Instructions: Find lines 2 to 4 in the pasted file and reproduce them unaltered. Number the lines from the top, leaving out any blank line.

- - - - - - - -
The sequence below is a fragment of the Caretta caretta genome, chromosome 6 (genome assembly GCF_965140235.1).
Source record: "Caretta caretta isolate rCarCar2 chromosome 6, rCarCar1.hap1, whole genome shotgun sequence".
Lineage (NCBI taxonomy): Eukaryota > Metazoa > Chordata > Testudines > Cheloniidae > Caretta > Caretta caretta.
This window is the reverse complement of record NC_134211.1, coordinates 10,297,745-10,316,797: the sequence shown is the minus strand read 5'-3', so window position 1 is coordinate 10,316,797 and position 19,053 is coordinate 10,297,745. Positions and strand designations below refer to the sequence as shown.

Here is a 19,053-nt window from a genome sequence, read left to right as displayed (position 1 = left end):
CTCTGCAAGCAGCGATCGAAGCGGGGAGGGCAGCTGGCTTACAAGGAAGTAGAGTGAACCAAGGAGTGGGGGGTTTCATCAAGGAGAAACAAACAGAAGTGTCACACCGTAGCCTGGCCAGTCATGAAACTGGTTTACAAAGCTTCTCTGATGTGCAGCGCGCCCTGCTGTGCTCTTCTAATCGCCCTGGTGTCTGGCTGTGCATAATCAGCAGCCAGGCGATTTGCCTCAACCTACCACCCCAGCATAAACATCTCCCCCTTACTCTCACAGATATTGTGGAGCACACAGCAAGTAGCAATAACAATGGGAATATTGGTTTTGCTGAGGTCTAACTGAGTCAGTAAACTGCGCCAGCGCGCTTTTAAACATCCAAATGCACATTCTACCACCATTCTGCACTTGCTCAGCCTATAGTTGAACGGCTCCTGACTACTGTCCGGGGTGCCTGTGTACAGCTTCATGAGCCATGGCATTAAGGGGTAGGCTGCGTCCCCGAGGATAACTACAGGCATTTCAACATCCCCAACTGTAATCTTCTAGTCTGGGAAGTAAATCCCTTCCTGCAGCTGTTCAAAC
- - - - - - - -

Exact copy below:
Source record: "Caretta caretta isolate rCarCar2 chromosome 6, rCarCar1.hap1, whole genome shotgun sequence".
Lineage (NCBI taxonomy): Eukaryota > Metazoa > Chordata > Testudines > Cheloniidae > Caretta > Caretta caretta.
This window is the reverse complement of record NC_134211.1, coordinates 10,297,745-10,316,797: the sequence shown is the minus strand read 5'-3', so window position 1 is coordinate 10,316,797 and position 19,053 is coordinate 10,297,745. Positions and strand designations below refer to the sequence as shown.